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I've recently made a test. There were four tasks. One of them was to improve following code:

public class FooFileProcessor
{
    public void ProcessFile(string filename)
    {
       Stream fileStream = File.OpenRead(filename);
       Console.WriteLine(ReadAllContent(fileStream));
       fileStream.Close();
    }

    public string ReadAllContent(Stream stream)
    {
       StreamReader streamReader = new StreamReader(stream);
       return streamReader.ReadToEnd();
    }
}

What I've suggested:

try
{ 
    using (StreamReader sr = new StreamReader("TestFile.txt"))
    {
       String line = sr.ReadToEnd();
       Console.WriteLine(line);
    }
}
catch (Exception e)        
{
   Console.WriteLine("The file could not be read:");
   Console.WriteLine(e.Message);
}

please, review my code and show all mistakes you've seen.

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  • \$\begingroup\$ Shortening the code is not always an improvement. \$\endgroup\$ – Denis Apr 7 '16 at 12:14
  • \$\begingroup\$ @denis is it okay in my case? \$\endgroup\$ – StepUp Apr 7 '16 at 14:04
  • 1
    \$\begingroup\$ I would say @Corey's approach is probably the best in this case. \$\endgroup\$ – Denis Apr 7 '16 at 15:09
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The first thing that springs to mind is that it would probably be better to not create the Stream and StreamReader instances when it can be avoided simply by using the File.ReadAllText method to accomplish the same goal:

public void ProcessFile(string filename)
{
   Console.WriteLine(File.ReadAllText(filename));
}

In other situations you might need to avoid this, especially for very large files. For small files and simple operations the File.Read... methods should suffice.

Main advantage is that you relegate the object management issues to the framework, reducing the complexity of your code. This should result in fewer bugs and greater readability.

For larger files, especially where you are wanting to process individual lines (a common use case) it is often useful to use the File.ReadLines method to process the content. This should read the lines as needed with some buffering, reducing memory consumption while maintaining code simplicity.


On the question of exception handling... I prefer to only put exception handling in when it is required by the specific situation, and I didn't see a specific need here. If the idea of an exception breaking out of this code concerns you then by all means add some in. Personally I'd prefer to have the exception bubble out than have to write all the extra code in here to not only handle the exception but also change what we do with a null return, etc.

In general I don't like the idea of always trying to catch exceptions as soon as possible. I prefer to catch as soon as I need to and no sooner.

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  • 2
    \$\begingroup\$ Exactly what I would have expected too. I'd say that the exception handling the OP added was a worthwhile addition too. \$\endgroup\$ – RobH Apr 5 '16 at 8:30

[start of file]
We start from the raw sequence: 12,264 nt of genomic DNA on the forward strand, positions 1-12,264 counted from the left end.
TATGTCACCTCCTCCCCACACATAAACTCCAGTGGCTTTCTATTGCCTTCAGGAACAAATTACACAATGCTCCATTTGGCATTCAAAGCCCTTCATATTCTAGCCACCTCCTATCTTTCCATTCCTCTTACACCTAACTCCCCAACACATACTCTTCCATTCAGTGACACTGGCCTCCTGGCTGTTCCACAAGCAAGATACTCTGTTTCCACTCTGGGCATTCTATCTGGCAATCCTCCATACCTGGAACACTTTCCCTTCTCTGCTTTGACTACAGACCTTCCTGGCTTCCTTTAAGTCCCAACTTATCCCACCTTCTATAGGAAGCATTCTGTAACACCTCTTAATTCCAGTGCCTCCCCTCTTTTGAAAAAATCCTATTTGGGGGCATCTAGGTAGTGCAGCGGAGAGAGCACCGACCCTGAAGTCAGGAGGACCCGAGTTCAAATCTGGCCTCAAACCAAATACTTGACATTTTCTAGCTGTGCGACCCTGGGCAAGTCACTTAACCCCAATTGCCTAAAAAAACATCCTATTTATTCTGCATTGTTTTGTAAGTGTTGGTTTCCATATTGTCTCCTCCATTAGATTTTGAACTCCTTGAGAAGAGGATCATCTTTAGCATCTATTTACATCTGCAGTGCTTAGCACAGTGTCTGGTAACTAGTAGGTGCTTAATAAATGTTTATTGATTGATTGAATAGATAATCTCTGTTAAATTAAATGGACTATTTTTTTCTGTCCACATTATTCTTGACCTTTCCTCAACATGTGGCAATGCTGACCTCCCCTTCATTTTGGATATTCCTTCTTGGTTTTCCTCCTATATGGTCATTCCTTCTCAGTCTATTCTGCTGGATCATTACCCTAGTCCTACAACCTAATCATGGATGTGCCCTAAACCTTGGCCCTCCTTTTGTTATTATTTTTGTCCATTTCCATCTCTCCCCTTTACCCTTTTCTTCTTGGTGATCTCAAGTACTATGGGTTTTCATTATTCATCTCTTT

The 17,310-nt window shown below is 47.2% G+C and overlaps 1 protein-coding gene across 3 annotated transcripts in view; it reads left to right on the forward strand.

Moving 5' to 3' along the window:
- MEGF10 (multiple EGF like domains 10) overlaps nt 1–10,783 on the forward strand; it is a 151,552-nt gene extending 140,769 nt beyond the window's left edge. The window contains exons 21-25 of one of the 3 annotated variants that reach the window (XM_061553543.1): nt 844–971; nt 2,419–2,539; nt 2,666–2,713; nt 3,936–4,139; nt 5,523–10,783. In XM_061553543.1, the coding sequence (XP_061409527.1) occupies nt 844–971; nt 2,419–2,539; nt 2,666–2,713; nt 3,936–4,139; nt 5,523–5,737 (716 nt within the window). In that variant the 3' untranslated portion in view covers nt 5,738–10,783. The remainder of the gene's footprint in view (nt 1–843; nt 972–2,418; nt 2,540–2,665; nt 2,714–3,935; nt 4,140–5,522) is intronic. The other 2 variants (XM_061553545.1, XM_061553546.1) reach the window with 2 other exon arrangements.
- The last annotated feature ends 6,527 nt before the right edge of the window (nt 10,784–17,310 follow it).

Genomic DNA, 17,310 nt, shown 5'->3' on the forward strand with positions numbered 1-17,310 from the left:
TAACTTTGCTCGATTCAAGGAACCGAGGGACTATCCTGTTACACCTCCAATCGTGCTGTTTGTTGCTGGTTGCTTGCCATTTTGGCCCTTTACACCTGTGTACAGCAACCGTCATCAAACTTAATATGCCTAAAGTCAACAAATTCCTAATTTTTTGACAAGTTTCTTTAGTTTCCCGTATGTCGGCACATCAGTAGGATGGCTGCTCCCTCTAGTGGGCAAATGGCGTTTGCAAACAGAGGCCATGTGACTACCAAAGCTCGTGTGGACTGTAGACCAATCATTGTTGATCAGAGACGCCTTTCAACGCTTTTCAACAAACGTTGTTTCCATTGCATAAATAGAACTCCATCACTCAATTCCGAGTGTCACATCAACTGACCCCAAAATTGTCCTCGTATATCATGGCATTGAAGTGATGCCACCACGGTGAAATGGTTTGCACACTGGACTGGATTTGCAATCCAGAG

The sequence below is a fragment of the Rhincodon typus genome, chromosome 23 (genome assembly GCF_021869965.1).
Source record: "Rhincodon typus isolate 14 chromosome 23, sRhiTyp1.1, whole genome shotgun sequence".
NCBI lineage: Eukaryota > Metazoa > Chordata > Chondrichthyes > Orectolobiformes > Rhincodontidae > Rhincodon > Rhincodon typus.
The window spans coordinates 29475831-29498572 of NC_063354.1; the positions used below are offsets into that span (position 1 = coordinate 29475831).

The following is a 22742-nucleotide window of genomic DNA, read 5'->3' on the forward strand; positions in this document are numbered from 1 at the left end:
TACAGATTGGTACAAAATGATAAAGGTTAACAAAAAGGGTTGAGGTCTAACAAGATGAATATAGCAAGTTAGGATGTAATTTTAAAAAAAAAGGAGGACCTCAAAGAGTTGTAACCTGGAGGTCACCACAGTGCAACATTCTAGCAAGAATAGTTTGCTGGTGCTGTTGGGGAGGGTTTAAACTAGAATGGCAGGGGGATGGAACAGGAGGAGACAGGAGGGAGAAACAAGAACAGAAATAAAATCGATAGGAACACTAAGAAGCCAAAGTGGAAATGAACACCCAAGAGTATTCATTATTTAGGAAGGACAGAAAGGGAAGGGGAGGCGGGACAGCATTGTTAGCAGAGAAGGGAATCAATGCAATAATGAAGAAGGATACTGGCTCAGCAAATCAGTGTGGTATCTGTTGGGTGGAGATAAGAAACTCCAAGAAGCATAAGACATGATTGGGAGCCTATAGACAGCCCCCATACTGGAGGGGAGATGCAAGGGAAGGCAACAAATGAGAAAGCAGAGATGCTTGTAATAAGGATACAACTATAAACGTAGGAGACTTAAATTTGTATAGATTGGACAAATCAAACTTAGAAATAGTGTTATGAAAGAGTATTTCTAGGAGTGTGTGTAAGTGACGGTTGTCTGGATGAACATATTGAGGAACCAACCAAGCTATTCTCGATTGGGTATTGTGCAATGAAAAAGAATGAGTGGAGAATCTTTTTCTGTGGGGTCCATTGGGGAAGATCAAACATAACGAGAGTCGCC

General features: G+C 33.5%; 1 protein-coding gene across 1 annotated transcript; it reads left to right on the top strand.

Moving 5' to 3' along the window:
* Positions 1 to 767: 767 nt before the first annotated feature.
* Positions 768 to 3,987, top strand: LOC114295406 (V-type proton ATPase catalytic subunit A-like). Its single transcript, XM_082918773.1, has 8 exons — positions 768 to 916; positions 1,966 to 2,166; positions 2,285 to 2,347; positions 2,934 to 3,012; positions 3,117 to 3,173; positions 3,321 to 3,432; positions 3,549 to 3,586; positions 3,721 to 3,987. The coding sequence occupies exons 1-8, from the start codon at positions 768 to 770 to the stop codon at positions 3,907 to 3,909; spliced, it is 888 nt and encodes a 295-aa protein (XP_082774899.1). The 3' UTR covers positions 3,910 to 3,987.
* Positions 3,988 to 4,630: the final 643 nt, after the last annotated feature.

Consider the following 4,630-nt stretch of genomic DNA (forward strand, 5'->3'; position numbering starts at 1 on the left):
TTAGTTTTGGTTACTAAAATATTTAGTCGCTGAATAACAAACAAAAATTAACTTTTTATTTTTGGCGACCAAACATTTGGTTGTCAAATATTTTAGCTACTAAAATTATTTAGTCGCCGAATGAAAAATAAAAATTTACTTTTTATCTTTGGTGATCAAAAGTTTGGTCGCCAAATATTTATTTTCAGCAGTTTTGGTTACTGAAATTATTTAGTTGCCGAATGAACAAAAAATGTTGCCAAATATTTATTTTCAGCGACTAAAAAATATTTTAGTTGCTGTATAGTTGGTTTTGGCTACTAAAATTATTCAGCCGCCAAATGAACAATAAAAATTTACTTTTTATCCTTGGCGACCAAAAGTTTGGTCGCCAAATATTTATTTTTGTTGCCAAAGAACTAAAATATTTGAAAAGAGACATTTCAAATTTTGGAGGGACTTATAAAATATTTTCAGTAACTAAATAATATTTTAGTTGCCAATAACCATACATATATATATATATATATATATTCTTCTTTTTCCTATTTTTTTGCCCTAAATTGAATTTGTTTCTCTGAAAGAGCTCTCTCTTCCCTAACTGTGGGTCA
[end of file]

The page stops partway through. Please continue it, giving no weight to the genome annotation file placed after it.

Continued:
• \$\begingroup\$ @RobH so my code okay?) \$\endgroup\$ – StepUp Apr 5 '16 at 8:44
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    \$\begingroup\$ In regard to the exception handling - I'd say this is the latest you can reasonably catch the exception as the method is attempting to output to the user. If it can't, the user should know something happened. I agree wholeheartedly with your comments though. \$\endgroup\$ – RobH Apr 5 '16 at 12:50
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    \$\begingroup\$ Remember to wrap this in a try-catch block. File.ReadAllText has 9 exceptions that it can throw, of which at least 3 are exogenous exceptions which must be caught at some point. \$\endgroup\$ – Pharap Apr 5 '16 at 12:52
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I would say your changes are too invasive to only consider them as improving the code. I have to admit I'm not sure what is expected here, though. You also didn't say what method your code belongs to. Anyway, here is my approach:

public void ProcessFile(string filename)
{
    Stream fileStream = null;

    try
    {
        fileStream = File.OpenRead(filename);
        Console.WriteLine(ReadAllContent(fileStream));
    }
    finally
    {
        if (fileStream != null)
        {
            fileStream.Close();
        }
    }
}

public string ReadAllContent(Stream stream)
{
    using (var streamReader = new StreamReader(stream))
    {
        return streamReader.ReadToEnd();
    }
}

Alternatively to try/finally, you can use a using construct similar to the one in ReadAllContent method. I decided to go with try/finally to include the call to Close, which is present in the original code snippet. Stream.Close calls Dispose in its implementation, so there is no real difference in behaviour.

public virtual void Close()
{
  this.Dispose(true);
  GC.SuppressFinalize((object) this);
}

The if (fileStream != null) check is necessary in case an exception is thrown when trying to open the filename file for reading.

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